¶57 There is another reason why, absent express legislative authorization, arbitration awards dealing with child custody and support must be seen as non-binding recommendations to the district court. ―Arbitration agreements are creatures of contract.” Createrra, Inc. v. Sundial, LC, 2013 UT App 141, ¶ 8, 304 P.3d 104. As such, arbitration agreements ―bind only those who bargain for them.” Bybee v. Abdulla, 2008 UT 35, ¶ 8, 189 P.3d 40. And Utah law does not permit a parent to bargain away their child‘s right to have a district court decide the child‘s best interests.

¶58 Under Utah law, for example, ―a parent cannot release his or her minor child‘s prospective claims for negligence.” Rutherford v. Talisker Canyons Fin. Co., 2019 UT 27, ¶ 15, 445 P.3d 474 (reaffirming our decision in Hawkins ex rel. Hawkins v. Peart, 2001 UT 94, 37 P.3d 1062, superseded by statute, UTAH CODE § 78B-4-201 to -203, as stated in Penunuri v. Sundance Partners, Ltd., 2013 UT 22, 301 P.3d 984). Taking cues from ―Utah law provid[ing] various checks on parental authority to ensure a child‘s interests are protected,” and from the absence of any law ―granting parents in Utah a general[,] unilateral right to compromise or release a child‘s existing causes of action without court approval or appointment,” we reasoned that preinjury releases for negligence signed by a parent on behalf of a minor child violate ―public policies favoring protection of minors with respect to contractual obligations.” Hawkins, 2001 UT 94, ¶¶ 11, 12.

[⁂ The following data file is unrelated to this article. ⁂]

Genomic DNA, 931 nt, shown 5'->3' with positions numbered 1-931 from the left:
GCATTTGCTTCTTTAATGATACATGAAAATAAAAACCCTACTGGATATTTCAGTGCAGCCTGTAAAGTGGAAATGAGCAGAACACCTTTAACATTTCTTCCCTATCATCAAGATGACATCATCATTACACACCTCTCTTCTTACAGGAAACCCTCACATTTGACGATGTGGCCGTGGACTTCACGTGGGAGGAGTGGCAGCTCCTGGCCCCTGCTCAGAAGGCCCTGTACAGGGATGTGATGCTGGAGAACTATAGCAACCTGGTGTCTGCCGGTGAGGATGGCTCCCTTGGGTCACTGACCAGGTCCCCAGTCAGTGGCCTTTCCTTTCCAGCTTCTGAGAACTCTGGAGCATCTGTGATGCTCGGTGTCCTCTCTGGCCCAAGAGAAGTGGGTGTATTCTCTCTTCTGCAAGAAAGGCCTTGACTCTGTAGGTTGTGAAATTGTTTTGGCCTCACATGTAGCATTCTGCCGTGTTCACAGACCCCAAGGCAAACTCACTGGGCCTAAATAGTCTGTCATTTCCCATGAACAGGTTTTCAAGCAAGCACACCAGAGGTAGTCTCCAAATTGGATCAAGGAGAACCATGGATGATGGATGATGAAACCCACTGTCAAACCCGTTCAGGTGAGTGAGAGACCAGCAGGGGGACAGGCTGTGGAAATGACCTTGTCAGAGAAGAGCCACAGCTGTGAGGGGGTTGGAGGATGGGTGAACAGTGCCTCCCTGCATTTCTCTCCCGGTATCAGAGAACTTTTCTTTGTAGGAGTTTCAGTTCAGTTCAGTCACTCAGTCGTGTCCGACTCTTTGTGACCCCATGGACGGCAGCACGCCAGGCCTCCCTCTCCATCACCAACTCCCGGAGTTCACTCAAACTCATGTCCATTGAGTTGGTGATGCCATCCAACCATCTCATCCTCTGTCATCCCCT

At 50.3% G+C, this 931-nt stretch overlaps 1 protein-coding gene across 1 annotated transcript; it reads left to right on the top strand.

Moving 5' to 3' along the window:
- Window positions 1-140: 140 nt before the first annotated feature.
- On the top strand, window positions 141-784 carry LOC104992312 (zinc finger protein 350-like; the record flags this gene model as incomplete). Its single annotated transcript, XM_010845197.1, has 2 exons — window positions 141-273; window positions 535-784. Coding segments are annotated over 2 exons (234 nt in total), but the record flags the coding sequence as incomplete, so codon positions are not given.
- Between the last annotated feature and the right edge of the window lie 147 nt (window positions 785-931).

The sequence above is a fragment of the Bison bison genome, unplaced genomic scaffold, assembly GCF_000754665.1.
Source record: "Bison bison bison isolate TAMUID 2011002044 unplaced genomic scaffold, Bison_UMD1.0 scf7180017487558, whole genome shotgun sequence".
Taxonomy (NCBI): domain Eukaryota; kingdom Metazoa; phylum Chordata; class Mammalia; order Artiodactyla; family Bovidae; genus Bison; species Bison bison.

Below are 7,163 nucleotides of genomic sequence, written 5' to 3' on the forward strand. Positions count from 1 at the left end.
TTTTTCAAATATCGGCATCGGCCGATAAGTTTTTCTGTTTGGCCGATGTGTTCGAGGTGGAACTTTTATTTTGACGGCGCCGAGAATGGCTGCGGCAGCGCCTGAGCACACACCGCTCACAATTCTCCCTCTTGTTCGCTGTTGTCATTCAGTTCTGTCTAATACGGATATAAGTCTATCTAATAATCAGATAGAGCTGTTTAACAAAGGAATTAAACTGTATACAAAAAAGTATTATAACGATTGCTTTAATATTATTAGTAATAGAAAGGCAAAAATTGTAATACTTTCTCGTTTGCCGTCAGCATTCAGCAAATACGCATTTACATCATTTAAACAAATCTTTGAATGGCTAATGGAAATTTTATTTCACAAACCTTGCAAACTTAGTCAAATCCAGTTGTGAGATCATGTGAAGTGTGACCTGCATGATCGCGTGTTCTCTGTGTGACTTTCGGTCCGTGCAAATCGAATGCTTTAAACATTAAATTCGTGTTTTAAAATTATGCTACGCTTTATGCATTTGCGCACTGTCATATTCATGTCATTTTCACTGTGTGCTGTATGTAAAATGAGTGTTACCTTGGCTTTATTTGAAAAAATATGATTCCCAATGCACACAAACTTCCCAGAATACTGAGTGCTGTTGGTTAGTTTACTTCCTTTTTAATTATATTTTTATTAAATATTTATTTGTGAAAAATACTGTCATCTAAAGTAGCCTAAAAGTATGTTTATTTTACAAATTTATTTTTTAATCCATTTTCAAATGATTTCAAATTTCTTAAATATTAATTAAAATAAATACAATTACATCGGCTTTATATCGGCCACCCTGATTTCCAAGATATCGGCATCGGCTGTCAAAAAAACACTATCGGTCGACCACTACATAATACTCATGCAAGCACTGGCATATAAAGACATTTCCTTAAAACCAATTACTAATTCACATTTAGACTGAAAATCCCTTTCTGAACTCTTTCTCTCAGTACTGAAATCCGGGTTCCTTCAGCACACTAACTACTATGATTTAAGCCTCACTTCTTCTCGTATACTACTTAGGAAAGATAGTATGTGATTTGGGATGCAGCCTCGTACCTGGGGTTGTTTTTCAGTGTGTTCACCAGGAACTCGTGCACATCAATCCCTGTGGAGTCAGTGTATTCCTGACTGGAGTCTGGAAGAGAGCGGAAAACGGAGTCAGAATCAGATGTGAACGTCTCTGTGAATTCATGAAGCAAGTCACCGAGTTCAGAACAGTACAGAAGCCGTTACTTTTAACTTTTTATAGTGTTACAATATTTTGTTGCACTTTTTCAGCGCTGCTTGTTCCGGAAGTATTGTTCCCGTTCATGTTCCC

¶59 The Superior Court of Pennsylvania has voiced similar concerns about divorcing parents contracting away a child‘s right to have a court review decisions affecting the child‘s best interest. In line with these concerns, that court concluded that a trial court must be able to ensure that an arbitrator‘s custody determinations are in the best interest of the child. Miller v. Miller, 620 A.2d 1161 (Pa. Super. Ct. 1993). The superior court opined,

Parties to a divorce action may bargain between themselves and structure their agreement as best serves their interests. They have no power, however, to bargain away the rights of their children. Their right to bargain for themselves is their own business. They cannot in that process set a standard that will leave their children short. Their bargain may be eminently fair, give all that the children might require and be enforceable because it is fair. When it gives less than required or less than can be given to provide for the best interest of the children, it falls under the jurisdiction of the court‘s wide and necessary powers to provide for that best interest. It is at best advisory to the court and swings on the tides of the necessity that the children be provided. To which the inter se rights of the parties must yield as the occasion requires.

Id. at 1165–66 (quoting Knorr v. Knorr, 588 A.2d 503, 505 (Pa. 1991) (addressing agreements between parents concerning child support)); see also Kovacs, 633 A.2d at 431 (concluding that “the chancellor‘s responsibility to ensure the best interests of the children supersedes that of the parents” and requiring a chancellor to determine that an arbitrator‘s decision is in the best interests of the child before entering it).